Over the past years I’ve managed to do many amazing activities. You know the ones. Flying a plane. SCUBA diving. Skiing. Hot air ballooning. Tree climbing. Having made a decision to spend more time in my home town. Just for a couple of months anyway 🙂 I wanted to ensure I still did fun things.
Travelling is amazing. However it can be tiring. I realised that I don’t have to be away from home to have fun. So in recent weeks I’ve been researching my local options.
Turns out finding adapted and inclusive activities in Cambridgeshire isn’t so easy!
There’s lots of options for disabled children. I found a couple of sports clubs for disabled adults, but I’m looking for something more inclusive and outdoors. I really wanted to go swimming, but struggle with the temperatures in public pools. I did find a hydrotherapy pool, but it’s far away and at awkward times.
My search finally took me to Pin-Point. On this website I found a list of accessible leisure activities. The two that grabbed me were horse riding and sailing. Unfortunately the horse riding wasn’t possible (I found this out from my email exchange with the organisers). The sailing looked possible though.
It was run by Sailability. A charity we’ve covered on Disability Horizons before. The local branch were based at Grafham waters. Only 20 minutes away from my home. Perfect.
So last Thursday, after some emails about dates and location, Kasia and I headed to try it out. They run the sessions from April to October every Thursday afternoon. I was feeling that kind of nervous excitement you get wondering how this may (or may not) work out.
After parking up, we could see a hive of activity next to the beautiful lake. Grafham waters also has a fantastic nature reserve nearby. There were lots people – disabled sailors with differing impairments, personal care assistants, Sailability staff and volunteers. Plus there were boats. Lots of them!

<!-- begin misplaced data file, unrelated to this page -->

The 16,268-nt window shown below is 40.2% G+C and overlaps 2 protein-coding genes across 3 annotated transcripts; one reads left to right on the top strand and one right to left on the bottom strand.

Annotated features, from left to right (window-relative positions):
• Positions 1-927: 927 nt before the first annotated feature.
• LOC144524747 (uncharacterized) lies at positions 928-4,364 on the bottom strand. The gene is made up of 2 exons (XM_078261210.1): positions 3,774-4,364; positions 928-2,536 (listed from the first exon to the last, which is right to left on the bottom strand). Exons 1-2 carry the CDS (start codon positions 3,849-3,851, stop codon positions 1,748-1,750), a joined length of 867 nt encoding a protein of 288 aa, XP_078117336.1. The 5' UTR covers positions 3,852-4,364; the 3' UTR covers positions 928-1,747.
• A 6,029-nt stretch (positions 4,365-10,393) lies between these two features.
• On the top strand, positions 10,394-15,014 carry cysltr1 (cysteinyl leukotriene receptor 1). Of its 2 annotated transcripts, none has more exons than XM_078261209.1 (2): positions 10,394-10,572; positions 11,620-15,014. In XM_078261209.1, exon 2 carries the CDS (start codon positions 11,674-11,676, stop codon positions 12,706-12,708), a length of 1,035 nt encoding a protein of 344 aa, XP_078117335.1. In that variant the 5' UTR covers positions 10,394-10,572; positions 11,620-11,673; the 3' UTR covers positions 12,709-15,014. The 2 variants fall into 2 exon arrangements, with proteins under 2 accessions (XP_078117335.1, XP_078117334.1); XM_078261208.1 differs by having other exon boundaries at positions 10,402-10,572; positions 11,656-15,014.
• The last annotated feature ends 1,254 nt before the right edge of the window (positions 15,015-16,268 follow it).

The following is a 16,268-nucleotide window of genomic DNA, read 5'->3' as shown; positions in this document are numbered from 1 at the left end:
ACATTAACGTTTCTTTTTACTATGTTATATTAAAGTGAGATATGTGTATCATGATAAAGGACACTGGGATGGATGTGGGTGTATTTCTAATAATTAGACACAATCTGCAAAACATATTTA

After being shown the boat house, which was relatively new and a definite pride of the group, I went with ‘beach patrol’ to look at my boat. It was called a Challenger. With its special design it couldn’t capsize, and a trained buddy would join me. Plus they had the all-important hoist, to lift me from my wheelchair.
Upon further inspection I felt the lack of head support and no assistance from Kasia would be a problem. Instead, we all agreed I should try the other boat used for group trips. After putting my life jacket on and getting my sling in place, I was being hoisted at the waters edge into the 6-8 person boat.
We decided to put my wheelchair cushion on the boat. This steadied my balance. Without any head support, I did need Kasia and one of the staff to help me. Particularly when the boat leaned or jerked. Once settled I felt very safe and calm.
We were out on the lake for around 30 minutes I would say. Interestingly my school took us there 25 years prior, and I’m sure we had a similar boat ride then. I definitely felt nostalgic out there. I really enjoyed the tranquility, the views, the smells and the change of routine.
The 2 guys sailing us were really friendly and helpful. Plus a girl with a learning disability and her carer were with us. We had a nice chat and I remember us all laughing a lot. Particularly about the killer shrimp poster we’d seen earlier, and enquired about.
Following some knowledge on how sailing works, we were heading back to shaw. Back up in the hoist. In my wheelchair and on dry land again. Fantastic!
The guys felt that with some head and side support, I could try the Challenger another time. So beach patrol measured me up and said he’d have it ready for next time 🙂 Apparently there’ll be ways to enable me to even sail this boat (another lady who is paralysed uses special technology). Plus its then possible to race!
Let’s see how all that goes. Week by week. However I’m so glad I found Grafham waters and Sailability there. The equipment, the people, and the overall experience is excellent.
You can look them up here.
See you next time.